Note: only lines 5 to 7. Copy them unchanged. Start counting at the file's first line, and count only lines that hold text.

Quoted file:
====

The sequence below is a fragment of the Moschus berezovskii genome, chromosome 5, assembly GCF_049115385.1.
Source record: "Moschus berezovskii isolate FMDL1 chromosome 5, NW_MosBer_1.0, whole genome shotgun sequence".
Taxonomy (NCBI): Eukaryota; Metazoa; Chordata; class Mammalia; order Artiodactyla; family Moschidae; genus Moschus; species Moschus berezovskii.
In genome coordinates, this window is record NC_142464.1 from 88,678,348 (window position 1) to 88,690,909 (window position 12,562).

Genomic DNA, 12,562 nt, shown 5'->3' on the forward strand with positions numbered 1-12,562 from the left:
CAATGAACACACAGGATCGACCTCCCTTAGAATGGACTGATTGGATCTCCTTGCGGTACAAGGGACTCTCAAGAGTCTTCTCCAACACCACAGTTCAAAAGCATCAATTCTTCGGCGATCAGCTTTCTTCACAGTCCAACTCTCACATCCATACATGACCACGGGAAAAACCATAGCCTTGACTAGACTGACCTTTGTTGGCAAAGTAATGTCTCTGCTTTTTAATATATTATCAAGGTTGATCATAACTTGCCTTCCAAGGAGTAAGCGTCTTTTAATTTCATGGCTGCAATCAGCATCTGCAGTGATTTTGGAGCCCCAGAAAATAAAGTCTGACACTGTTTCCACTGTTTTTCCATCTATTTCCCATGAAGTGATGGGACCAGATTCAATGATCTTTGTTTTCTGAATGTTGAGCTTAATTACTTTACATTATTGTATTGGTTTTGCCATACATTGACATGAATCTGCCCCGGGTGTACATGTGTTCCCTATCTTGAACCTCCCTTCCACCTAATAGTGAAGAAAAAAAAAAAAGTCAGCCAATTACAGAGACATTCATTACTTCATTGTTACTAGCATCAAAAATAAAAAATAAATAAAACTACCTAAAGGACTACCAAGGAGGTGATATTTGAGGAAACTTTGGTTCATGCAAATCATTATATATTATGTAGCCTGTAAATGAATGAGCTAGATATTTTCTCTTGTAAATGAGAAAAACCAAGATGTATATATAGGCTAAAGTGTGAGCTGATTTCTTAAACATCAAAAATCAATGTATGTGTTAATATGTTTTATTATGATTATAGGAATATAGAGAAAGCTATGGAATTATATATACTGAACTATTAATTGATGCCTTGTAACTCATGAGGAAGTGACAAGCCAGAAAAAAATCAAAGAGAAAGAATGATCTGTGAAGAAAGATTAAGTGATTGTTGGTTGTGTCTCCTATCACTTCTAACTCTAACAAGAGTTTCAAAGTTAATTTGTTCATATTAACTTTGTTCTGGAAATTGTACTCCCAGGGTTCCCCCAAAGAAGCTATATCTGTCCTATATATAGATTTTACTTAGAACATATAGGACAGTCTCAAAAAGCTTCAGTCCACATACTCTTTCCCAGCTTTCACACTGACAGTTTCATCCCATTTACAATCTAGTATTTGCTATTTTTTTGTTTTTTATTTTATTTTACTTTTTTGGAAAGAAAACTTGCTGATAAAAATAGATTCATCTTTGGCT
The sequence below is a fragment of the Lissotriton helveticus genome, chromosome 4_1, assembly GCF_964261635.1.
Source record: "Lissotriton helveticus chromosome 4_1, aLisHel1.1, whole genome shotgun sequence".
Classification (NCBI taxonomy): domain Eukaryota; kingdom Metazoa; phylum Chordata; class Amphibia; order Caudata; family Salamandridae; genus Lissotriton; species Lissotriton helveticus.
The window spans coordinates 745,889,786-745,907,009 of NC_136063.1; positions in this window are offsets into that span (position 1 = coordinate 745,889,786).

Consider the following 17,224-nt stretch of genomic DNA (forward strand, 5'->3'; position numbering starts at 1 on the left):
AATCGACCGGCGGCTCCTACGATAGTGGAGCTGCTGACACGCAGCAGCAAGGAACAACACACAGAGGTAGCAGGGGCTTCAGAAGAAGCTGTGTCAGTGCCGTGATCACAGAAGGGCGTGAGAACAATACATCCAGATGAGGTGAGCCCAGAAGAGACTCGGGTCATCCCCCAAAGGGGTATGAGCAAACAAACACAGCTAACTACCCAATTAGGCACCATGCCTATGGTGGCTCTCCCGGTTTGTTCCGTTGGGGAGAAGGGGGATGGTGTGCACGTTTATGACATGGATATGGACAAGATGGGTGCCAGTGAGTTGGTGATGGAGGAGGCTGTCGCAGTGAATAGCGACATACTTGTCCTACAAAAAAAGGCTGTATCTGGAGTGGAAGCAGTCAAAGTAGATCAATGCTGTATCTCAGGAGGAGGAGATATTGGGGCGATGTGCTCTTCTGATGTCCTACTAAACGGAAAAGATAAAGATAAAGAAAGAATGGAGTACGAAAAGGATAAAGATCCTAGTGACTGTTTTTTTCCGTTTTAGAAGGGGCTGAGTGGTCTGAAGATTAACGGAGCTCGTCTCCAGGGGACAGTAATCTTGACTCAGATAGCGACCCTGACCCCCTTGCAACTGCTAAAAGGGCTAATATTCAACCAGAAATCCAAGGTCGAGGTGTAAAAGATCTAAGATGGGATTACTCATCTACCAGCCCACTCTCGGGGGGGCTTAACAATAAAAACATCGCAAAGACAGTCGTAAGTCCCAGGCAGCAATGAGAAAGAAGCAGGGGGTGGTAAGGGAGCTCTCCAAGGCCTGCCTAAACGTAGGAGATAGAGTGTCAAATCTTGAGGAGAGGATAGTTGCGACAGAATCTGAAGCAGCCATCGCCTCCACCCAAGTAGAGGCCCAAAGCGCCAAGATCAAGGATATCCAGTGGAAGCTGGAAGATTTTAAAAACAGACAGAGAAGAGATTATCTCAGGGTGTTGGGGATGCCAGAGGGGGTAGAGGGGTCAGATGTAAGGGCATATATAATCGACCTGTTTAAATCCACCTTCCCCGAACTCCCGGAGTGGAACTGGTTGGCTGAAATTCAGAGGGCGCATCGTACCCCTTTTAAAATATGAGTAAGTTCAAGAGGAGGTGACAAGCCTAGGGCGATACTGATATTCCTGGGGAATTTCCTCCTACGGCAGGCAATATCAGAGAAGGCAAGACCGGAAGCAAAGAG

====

Genomic DNA, 12,562 nt, shown 5'->3' on the forward strand with positions numbered 1-12,562 from the left:
CAATGAACACACAGGATCGACCTCCCTTAGAATGGACTGATTGGATCTCCTTGCGGTACAAGGGACTCTCAAGAGTCTTCTCCAACACCACAGTTCAAAAGCATCAATTCTTCGGCGATCAGCTTTCTTCACAGTCCAACTCTCACATCCATACATGACCACGGGAAAAACCATAGCCTTGACTAGACTGACCTTTGTTGGCAAAGTAATGTCTCTGCTTTTTAATATATTATCAAGGTTGATCATAACTTGCCTTCCAAGGAGTAAGCGTCTTTTAATTTCATGGCTGCAATCAGCATCTGCAGTGATTTTGGAGCCCCAGAAAATAAAGTCTGACACTGTTTCCACTGTTTTTCCATCTATTTCCCATGAAGTGATGGGACCAGATTCAATGATCTTTGTTTTCTGAATGTTGAGCTTAATTACTTTACATTATTGTATTGGTTTTGCCATACATTGACATGAATCTGCCCCGGGTGTACATGTGTTCCCTATCTTGAACCTCCCTTCCACCTAATAGTGAAGAAAAAAAAAAAAGTCAGCCAATTACAGAGACATTCATTACTTCATTGTTACTAGCATCAAAAATAAAAAATAAATAAAACTACCTAAAGGACTACCAAGGAGGTGATATTTGAGGAAACTTTGGTTCATGCAAATCATTATATATTATGTAGCCTGTAAATGAATGAGCTAGATATTTTCTCTTGTAAATGAGAAAAACCAAGATGTATATATAGGCTAAAGTGTGAGCTGATTTCTTAAACATCAAAAATCAATGTATGTGTTAATATGTTTTATTATGATTATAGGAATATAGAGAAAGCTATGGAATTATATATACTGAACTATTAATTGATGCCTTGTAACTCATGAGGAAGTGACAAGCCAGAAAAAAATCAAAGAGAAAGAATGATCTGTGAAGAAAGATTAAGTGATTGTTGGTTGTGTCTCCTATCACTTCTAACTCTAACAAGAGTTTCAAAGTTAATTTGTTCATATTAACTTTGTTCTGGAAATTGTACTCCCAGGGTTCCCCCAAAGAAGCTATATCTGTCCTATATATAGATTTTACTTAGAACATATAGGACAGTCTCAAAAAGCTTCAGTCCACATACTCTTTCCCAGCTTTCACACTGACAGTTTCATCCCATTTACAATCTAGTATTTGCTATTTTTTTGTTTTTTATTTTATTTTACTTTTTTGGAAAGAAAACTTGCTGATAAAAATAGATTCATCTTTGGCT
The sequence below is a fragment of the Lissotriton helveticus genome, chromosome 4_1, assembly GCF_964261635.1.